By Tom Ineck
June 13, 2018

Photos by Kayla Solorzano
Video by Joe Aguirre; Kayla Solorzano

Singer Jazzmeia Horn’s joyful enthusiasm virtually exploded on the Jazz in June stage at her June 12 performance. She proved well-deserving of the accolades that have been heaped on her since she won the 2015 Thelonious Monk Competition and her first release, 2017’s “A Social Call,” earned a Grammy nomination for best jazz vocal.

She began the concert with the lead-off track from that album, Betty Carter’s dazzling rhythmic exercise “Tight,” an uptempo workout for all members of the band—Victor Gould on keyboard, Michael Olotuja on bass and Henry Conerway III on drums. Throughout the evening, Horn and her combo worked in tandem, effortlessly negotiating tricky time signatures, extended scat-singing interludes and frequent call-and-response interplay. The excellent sound mix brought out everything from the deep bass tones to the sizzle of the cymbals and the full range of the keyboard.

Horn built elaborate, well-structured scat-singing lines around “I Didn’t Know What Time It Was,” a Rodgers and Hart standard that sounded anything but conventional with bass and piano solos followed by Horn trading licks with Conerway’s drums. She was a force of nature, displaying a dazzling vocal range, improvisational daring and impossibly sustained high notes.

I doubt if Cole Porter ever imagined his classic “Night and Day” as a song of self-love, but perhaps he should have. It certainly was effective in the hands of Horn and company, who took the tune at a fleet tempo before it evolved into an improvised hip hop-style, catalog of ways to love your self, in a flowing call-and-response with the audience: “I love myself, I love my nose, I love my skin, I love my toes.” It was the first of several tunes that exhibited Horn’s extra-musical messages of universal love and acceptance.

The haunting Jimmy Rowles ballad “The Peacocks,” with lyrics by Norma Winstone, was a perfect vehicle for Horn’s unerring vocal control as she maneuvered through the beautiful, but difficult and odd chord changes. In contrast, she followed that by asking all children under the age of 10 to join her on stage for a series of nursery rhyming songs that had them singing, spinning, leaping and dancing. As they left the stage, she reminded us of the importance of music in schools and that “they are our future.”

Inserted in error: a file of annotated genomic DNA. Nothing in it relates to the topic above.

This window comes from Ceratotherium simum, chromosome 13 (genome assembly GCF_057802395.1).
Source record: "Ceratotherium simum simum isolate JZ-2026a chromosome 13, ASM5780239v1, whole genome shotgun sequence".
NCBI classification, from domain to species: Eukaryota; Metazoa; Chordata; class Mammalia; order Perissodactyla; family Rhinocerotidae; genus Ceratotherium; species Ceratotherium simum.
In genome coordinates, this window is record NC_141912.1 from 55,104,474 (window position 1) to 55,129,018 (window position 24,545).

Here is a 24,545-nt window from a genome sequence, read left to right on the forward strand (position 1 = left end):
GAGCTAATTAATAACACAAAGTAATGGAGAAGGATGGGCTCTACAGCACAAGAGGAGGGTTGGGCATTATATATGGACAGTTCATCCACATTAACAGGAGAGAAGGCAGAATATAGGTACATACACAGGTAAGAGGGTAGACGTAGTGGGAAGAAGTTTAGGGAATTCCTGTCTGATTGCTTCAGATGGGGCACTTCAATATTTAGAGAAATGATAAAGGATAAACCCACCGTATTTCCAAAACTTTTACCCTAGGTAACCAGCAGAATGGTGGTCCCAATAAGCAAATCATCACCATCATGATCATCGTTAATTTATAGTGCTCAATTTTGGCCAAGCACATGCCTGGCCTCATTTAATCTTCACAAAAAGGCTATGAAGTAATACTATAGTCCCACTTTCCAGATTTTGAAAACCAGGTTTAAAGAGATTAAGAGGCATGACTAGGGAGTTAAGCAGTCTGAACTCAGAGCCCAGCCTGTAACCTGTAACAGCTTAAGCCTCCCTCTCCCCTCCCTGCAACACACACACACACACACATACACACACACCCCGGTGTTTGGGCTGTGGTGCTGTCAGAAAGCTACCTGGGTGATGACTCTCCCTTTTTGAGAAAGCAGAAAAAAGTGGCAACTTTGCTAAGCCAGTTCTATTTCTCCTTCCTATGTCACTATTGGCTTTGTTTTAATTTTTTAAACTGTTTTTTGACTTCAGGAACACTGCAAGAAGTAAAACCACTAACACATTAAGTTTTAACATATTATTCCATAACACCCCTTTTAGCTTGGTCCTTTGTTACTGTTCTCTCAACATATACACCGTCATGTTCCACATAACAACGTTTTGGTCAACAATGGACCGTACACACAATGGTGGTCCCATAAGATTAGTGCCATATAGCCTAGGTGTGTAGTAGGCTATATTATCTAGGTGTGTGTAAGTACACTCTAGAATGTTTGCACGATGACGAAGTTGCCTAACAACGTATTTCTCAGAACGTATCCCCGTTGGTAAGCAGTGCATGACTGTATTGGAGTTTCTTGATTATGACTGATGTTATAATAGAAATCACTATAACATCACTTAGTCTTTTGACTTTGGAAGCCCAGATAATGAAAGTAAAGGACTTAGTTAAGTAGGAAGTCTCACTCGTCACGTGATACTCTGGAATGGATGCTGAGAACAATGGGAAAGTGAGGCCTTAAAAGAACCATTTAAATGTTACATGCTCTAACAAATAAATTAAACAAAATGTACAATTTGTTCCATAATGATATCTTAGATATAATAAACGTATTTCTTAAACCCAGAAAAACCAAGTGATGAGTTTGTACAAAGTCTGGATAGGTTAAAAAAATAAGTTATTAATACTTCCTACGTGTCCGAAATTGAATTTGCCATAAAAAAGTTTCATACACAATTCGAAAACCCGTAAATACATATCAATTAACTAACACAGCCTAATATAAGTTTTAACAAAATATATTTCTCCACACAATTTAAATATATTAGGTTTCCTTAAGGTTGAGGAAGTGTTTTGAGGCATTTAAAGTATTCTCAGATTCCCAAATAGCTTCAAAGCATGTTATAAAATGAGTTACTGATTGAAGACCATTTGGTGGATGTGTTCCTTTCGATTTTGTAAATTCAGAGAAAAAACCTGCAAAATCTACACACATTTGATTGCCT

To finish the set, the band kicked into a mid-tempo swing version of Duke Ellington’s “Don’t Get around Much Anymore,” which featured another exuberant scat-singing solo by Horn.

The second set was equally entertaining and diverse, beginning with “September in the Rain,” replete with four-bar exchanges and a drum solo. Horn’s arrangement of Johnny Mercer’s “I Remember You” was taken at a careening tempo with tricky stop-time phrasing, a piano solo and another effusive scat-singing exhibition reminiscent of Betty Carter. Her take on “My Funny Valentine” was another reminder to “love yourself before you can love someone else.” A blues medley had dozens of people joining Horn on the dance floor in front of the stage.  

With temperatures in the mid-80s and an enthusiastic crowd of several thousand, Jazzmeia Horn’s first Nebraska appearance was certainly one of the highlights of Jazz in June’s first 27 years. May there be many more.

Before the concert, I was honored to present Horn with the Jazz Journalists Association’s 2018 award for Up and Coming Musician of the Year. Since the official awards ceremony was taking place at the same time in New York City, we were fortunate to have her here with us in Lincoln. In fact, she was the only jazz artist to receive her award while on the road.  

able way.

[slickr-flickr tag="jazzmeia2018" captions="on"] View photos on KZUM's Flickr.

Kayla Solorzan is a multimedia intern with KZUM.
Tom Ineck is host of Night Town, Thurs. 8:30-10 p.m. on KZUM.